What's Next - Action Opportunity

It is post-election here in Ontario and this is not where we wanted to be! If we work together though, we can continue to push for policies and actions that truly support healthy, just and climate-safer communities. 

Leading up to the election, we’ve built connections and mobilized by participating in many initiatives including the “Emergency in Ontario: Rally for Climate, Environment and Communities” on May 14th and at local events in Scarborough. 

Let’s continue to work together for positive changes that centre anti-racism, decolonization and anti-oppression as we address climate change!

On that note, one of the things happening now until July 15 is the National Adaptation Strategy (NAS) public engagement period to collect ideas and comments from citizens about how we handle the impacts of climate change. 

On June 14th, Toronto350 and ClimateFast worked together, along with Climate Legacy and Nature Canada, to hold a webcast discussing how we can give our  input. Here is the video of the webcast and the follow-up information doc if you missed it!

TO350 members developed a toolkit meant to spark ideas and inspire participation. It is a crowd-sourced document, so hop on in, find the topics that interest you and add your comments or make suggestions!

At the NAS webcast, a few key questions and ideas came up, underlining the need for positive change.

Need for Real Action

For example, how can we ensure that our voices are heeded and that policy goes beyond just words often not backed up by adequate action. Case in point, there are statements about Indigenous Knowledge in the NAS discussion papers but we have yet to see meaningful action on reconciliation. 

Here is a sample point from the TO350 NAS Toolkit*:

  • Indigenous peoples are often more exposed to climate impacts and on top of that, experience systemic oppression that reduces adaptive capacity. Beyond support for things like safety training, ensuring access to land, as well as cultural programs, including language, and the protection of cultural assets are critical for health and wellbeing. 

[For a source of information on Climate Change and Indigenous Peoples Health in Canada, see this blog by Indigenous Climate Action]

We can let our political leaders and others with power know that we see the gaps between word and action, need and response. We can demand accountability. Many grassroots groups like TO350 are also stepping back for a bit and asking “what’s next”? What are the most effective strategies and actions we can take now? 

Thinking Outside of the Box

At the NAS webcast, I also heard that people want to speak around the margins of the proposed objectives. Ideas like reinvented economics, reimagined spiritual approaches, and regenerative agriculture, were among the many unique points that people wanted to bring to the discussion. The Forum or email option may be the best format to contribute these important comments.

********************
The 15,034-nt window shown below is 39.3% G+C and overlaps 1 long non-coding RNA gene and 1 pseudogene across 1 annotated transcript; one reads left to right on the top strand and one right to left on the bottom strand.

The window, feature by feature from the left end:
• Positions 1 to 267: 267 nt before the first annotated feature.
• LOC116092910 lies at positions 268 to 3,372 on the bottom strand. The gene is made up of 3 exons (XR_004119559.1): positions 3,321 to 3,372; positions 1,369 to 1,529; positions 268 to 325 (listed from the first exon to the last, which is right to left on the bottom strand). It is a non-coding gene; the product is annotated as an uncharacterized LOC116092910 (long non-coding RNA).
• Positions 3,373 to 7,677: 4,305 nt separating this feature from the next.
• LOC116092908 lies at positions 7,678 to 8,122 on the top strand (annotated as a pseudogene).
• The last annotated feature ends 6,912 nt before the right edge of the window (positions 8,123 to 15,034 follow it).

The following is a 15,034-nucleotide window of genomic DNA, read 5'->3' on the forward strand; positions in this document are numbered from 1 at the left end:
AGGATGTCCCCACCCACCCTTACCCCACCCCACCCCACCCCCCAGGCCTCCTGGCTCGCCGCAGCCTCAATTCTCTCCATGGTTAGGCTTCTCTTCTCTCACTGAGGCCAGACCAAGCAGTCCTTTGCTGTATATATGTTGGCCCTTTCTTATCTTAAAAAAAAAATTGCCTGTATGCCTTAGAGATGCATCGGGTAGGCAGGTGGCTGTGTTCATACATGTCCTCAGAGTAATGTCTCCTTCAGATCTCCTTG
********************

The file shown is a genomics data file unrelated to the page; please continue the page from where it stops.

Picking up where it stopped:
Engagement Process Links and Resources

Responses are due by July 15!

A Single Tree to The Entire Forest

The government needs to hear from everyone! We can help underline common messages, emphasizing that action matters to us. At the same time, adaptation needs and priorities are unique to individuals, communities and groups. The big picture is important, but so are all the small, essential pieces. Everything from wildfire ready eaves troughs, to the livability of low-rise apartments, to whole protected ecosystems matter.

The discussion questions for the engagement period allow us to share our own stories. For example, on the topic of Health and Wellbeing, I could share that in my rural home town I see the threat of disease from tick bites, mental health challenges for farmers due to extreme weather and heat for outdoor workers as climate threats. Let them know what concerns you in your area!

Some points from the toolkit:

  • Provide all remote communities with community based environmental monitoring stations to ensure high quality data is used to model climate trends in remote areas.
  • Develop tools to help individuals complete a personal climate risk assessment to understand the types of climate risks they face and how to prepare for them.

Sample Answer to Discussion Questions: I live in an area prone to wildfires and I want to have better information on the best practices I can take to ensure that my house is not affected by the fires. 

Two Sides of the Coin

Another theme that came up at the NAS webcast was that we can’t forget actions to reduce emissions while we focus on adaptation. Adaptation is not a substitute for mitigation! If we pass a certain point, it’ll be virtually impossible to adapt.  

That said, mitigation and adaptation are two sides of the same coin. To handle climate change, we need both. We can’t mitigate and act on climate change if we can’t cope and adapt. Both are about survival.

A point from the toolkit: